Guyana’s President Dr Irfaan Ali has now backed calls for reparations announcing his support behind the movement and stating that the UK must apologise for their role and subsequent benefits of the transatlantic slave trade.
President Ali called for an apology from the UK Government after meeting Prime Minister Boris Johnson at the House of Commons on Wednesday to discuss investment, climate change and other issues.
The Guyanese President made his thoughts clear at a recent meeting to commemorate the 20th Anniversary of the Durban Declaration and Programme of Action, held under the theme “Reparations, racial justice and equality for people of African descent”.
Mr Ali told those attending: “Guyana is committed to gaining international reparations for the crime of African enslavement. Reparative justice must not only include a full and unconditional apology from those responsible and/or who benefitted from the transatlantic trade in captive Africans and their consequent enslavement, but must go beyond apology.”
Speaking to Sky News, the Guyanese leader said that a decision calling for reparations over “one of the greatest atrocities in human history” must be taken by all Caribbean nations.
He added: “That suffering was not only immense, it was generational. And a lot of wealth was derived from the suffering”.
His comments come after Sophie Wessex and Prince Edward’s recent week-long visit to the Caribbean where they were met with anti-colonial protesters in St Lucia.
The royal couple were also forced to cancel their visit to Grenada at the eleventh hour following advice from the country’s government and governor-general.
Calls from protesters increased throughout their week-long visit, and by the end of the tour, more countries in the Caribbean had indicated a future desire to breakaway from the British monarchy including Antigua and Barbuda and Saint Kitts & Nevis.
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Politicians and royals have acknowledged the “atrocities” caused by the slave trade but are yet to issue an apology.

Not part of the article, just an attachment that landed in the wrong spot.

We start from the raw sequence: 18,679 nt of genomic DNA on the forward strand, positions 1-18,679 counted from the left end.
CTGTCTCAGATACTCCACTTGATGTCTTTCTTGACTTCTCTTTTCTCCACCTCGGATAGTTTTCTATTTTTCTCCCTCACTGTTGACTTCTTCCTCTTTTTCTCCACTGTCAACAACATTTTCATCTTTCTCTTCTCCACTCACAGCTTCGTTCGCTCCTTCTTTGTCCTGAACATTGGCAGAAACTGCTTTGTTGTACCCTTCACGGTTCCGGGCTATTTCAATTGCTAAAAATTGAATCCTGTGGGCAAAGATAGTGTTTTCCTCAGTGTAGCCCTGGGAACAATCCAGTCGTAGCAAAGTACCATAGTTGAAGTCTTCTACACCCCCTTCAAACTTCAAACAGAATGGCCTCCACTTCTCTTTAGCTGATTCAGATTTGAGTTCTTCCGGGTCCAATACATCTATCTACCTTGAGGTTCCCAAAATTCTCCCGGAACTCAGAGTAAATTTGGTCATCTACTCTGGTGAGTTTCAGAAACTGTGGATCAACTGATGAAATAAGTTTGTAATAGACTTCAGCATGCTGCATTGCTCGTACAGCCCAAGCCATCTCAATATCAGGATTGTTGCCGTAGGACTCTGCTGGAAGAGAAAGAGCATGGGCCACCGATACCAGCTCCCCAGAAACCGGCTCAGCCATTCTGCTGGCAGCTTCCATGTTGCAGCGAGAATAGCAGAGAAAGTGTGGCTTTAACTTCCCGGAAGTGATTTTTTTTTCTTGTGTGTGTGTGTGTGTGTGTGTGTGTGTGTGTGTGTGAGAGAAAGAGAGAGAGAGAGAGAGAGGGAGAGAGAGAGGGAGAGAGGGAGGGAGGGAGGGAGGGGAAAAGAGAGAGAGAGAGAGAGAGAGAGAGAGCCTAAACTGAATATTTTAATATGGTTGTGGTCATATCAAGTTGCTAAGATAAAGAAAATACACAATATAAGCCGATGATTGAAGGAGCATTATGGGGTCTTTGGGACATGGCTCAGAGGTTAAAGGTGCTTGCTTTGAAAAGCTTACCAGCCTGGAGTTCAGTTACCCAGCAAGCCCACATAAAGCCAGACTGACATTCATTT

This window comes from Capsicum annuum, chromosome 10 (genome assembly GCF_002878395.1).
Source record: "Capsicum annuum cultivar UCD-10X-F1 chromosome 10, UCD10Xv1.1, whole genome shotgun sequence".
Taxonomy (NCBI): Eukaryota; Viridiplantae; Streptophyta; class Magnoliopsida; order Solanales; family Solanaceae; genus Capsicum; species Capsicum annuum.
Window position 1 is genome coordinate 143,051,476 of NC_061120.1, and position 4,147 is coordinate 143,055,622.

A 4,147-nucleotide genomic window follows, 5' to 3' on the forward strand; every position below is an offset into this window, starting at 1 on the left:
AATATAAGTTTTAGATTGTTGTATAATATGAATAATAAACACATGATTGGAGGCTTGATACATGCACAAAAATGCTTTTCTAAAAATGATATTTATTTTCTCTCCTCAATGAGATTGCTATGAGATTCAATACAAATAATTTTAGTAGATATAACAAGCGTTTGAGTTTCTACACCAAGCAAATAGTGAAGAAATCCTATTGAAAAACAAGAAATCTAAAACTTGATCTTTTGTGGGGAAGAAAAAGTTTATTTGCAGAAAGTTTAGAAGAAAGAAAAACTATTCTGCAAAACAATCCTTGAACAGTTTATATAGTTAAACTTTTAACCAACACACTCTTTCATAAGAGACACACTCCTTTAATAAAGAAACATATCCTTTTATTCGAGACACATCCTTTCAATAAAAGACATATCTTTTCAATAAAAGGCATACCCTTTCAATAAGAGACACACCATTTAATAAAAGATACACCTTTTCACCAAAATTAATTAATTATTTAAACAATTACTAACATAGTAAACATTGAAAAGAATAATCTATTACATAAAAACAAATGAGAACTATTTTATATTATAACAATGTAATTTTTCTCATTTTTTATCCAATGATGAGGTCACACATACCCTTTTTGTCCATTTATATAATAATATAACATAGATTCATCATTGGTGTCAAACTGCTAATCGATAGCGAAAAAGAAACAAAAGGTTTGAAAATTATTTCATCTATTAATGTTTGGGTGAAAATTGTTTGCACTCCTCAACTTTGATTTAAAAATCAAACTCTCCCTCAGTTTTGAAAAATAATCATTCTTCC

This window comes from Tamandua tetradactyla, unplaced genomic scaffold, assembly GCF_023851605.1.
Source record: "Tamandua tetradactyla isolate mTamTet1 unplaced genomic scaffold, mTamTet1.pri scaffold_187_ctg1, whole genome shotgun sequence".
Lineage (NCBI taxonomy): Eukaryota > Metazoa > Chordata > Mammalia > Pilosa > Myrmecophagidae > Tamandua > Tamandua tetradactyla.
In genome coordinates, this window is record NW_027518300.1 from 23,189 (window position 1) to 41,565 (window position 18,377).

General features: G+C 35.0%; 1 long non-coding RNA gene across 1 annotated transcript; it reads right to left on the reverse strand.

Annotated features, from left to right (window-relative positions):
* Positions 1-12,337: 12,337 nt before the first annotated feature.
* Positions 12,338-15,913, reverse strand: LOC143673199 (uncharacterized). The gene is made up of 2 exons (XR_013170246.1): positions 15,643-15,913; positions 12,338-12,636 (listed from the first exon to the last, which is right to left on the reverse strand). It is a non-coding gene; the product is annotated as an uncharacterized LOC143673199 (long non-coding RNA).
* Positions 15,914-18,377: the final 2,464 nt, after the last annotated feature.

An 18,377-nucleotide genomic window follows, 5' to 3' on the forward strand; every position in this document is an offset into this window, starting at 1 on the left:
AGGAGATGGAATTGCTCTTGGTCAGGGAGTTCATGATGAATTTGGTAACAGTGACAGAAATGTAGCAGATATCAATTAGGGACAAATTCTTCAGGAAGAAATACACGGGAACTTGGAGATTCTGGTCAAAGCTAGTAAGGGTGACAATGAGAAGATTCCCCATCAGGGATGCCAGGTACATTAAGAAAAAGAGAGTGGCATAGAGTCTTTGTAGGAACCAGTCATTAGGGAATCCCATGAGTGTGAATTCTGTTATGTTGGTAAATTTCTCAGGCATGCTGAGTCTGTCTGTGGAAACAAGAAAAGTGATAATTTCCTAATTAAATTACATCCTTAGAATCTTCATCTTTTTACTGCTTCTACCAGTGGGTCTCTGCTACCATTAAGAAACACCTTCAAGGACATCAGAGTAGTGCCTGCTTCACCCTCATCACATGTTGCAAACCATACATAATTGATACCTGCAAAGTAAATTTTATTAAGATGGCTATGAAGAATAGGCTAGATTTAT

Mr Ali said that this needs to be addressed but believes “the conversation is getting closer to an apology”.
He said: “Not a simple apology, it has to have great depth and meaning. But in my view and looking at the last announcements, I think they’re heading closer to that position”.
The president explained that his optimism comes from the continued work of CARICOM, which is an intergovernmental organisation pushing for reparations from the UK ankd other governments of all the former colonial powers.
He said: “We have established a committee in the region itself that is looking at this because we understand that the region needs to have a common position”.
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Mr Ali believes is it important for all Caribbean countries to unite in order to “advance the process”.
Despite pushing for an apology from Mr Johnson, the Guyanese President confirmed his hopes to strengthen the partnership between the UK and Guyana.
The country has recently discovered offshore oil and gas reserves but explained that investment in the country is still vital.
President Ali said: “Revenues from oil and gas are not transformational if it is not utilised to create transformation, and the transformation we want to create must begin with the people”.
He explained that the country’s economy should be multifaceted and requires a lot of investment and new technology, with the UK now dynamically pursuing those opportunities.